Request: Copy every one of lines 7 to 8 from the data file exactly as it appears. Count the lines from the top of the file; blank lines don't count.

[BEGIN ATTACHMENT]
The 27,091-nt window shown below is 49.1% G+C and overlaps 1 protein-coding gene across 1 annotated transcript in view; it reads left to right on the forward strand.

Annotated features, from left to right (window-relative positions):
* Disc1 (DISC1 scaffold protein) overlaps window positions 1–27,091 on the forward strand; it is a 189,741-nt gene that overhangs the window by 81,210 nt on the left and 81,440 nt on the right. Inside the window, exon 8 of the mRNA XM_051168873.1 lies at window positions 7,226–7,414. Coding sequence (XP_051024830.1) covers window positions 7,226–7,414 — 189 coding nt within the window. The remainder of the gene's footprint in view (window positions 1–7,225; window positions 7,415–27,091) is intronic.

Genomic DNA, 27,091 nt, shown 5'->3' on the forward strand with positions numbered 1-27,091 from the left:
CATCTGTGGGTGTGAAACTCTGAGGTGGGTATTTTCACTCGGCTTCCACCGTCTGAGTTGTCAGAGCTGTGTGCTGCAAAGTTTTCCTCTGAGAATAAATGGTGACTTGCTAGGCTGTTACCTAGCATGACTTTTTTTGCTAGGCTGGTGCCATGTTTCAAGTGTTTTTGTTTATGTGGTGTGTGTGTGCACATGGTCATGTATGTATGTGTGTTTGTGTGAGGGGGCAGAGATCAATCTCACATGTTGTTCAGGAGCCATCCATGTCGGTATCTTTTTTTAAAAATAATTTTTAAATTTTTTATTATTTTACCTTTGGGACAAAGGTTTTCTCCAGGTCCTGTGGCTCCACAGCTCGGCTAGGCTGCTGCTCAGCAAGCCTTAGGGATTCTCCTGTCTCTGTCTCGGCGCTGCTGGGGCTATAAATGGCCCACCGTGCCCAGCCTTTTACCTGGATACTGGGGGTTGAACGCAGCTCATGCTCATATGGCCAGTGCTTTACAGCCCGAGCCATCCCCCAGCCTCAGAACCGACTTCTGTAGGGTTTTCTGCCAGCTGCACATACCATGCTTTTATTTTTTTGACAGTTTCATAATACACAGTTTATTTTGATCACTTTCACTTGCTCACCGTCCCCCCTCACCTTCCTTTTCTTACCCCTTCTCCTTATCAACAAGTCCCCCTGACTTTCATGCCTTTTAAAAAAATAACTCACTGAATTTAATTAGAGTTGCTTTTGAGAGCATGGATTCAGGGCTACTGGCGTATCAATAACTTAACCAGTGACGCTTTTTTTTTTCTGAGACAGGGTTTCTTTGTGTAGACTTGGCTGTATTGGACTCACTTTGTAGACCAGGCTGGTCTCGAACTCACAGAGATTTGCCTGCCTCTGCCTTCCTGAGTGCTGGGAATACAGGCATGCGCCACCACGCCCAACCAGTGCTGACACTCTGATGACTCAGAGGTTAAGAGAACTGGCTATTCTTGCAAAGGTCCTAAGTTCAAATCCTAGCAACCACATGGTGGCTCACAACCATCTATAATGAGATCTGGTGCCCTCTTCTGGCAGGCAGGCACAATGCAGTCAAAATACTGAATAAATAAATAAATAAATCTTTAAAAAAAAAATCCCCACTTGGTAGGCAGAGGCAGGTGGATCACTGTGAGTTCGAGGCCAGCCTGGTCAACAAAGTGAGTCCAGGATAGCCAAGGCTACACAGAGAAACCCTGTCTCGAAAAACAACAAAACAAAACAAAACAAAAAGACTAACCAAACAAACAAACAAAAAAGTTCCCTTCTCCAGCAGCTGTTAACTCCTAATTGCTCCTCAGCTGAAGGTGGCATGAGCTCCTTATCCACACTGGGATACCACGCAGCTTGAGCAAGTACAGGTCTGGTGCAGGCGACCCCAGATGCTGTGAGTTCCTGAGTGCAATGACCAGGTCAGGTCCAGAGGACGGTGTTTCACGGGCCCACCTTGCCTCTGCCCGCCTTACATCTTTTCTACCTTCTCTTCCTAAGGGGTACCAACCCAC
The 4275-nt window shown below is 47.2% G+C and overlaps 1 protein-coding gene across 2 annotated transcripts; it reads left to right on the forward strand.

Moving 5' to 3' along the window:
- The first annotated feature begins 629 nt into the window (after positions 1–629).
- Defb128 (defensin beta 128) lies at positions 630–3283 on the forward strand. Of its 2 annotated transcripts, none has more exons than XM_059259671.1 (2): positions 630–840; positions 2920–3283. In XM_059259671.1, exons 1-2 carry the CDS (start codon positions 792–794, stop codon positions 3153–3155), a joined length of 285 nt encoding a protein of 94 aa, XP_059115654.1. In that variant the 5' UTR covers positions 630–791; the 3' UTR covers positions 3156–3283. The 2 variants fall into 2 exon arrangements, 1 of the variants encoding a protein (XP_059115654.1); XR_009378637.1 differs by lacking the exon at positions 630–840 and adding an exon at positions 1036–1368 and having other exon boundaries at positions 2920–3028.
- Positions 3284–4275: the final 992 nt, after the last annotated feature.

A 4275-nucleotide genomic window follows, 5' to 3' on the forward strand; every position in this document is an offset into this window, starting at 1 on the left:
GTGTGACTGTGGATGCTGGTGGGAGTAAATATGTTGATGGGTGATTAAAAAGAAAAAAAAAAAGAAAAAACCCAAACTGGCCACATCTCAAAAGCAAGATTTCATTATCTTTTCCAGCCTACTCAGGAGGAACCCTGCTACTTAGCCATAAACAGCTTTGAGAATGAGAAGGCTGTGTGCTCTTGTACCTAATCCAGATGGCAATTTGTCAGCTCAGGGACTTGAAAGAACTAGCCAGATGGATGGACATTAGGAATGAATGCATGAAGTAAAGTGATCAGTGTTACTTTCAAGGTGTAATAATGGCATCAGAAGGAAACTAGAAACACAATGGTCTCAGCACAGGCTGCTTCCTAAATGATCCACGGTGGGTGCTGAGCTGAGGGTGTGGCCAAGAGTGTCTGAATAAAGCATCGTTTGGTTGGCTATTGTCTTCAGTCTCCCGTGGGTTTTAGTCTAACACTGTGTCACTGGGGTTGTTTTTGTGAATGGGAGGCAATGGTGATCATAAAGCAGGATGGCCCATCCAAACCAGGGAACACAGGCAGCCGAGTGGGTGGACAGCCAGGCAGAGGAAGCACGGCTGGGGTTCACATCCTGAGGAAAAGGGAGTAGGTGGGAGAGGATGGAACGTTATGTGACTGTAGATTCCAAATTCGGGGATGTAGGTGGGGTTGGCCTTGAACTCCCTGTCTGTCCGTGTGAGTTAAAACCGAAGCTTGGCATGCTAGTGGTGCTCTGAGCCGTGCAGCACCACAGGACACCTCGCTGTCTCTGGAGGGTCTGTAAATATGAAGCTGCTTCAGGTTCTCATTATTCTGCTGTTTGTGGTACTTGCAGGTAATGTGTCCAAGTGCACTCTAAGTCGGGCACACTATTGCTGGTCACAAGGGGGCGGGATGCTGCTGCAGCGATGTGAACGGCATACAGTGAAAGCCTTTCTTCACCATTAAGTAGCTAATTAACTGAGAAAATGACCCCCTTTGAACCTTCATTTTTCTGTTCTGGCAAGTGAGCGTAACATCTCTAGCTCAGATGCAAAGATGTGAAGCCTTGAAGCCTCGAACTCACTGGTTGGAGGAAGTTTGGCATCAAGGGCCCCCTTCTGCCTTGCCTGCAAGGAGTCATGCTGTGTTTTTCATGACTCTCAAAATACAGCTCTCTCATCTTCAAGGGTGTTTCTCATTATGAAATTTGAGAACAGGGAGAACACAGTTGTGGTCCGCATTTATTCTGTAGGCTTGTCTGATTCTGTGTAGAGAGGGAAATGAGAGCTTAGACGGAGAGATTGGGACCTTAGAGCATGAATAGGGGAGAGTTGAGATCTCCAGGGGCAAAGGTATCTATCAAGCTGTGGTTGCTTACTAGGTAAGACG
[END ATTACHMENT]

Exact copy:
Moving 5' to 3' along the window:
- The first annotated feature begins 629 nt into the window (after positions 1–629).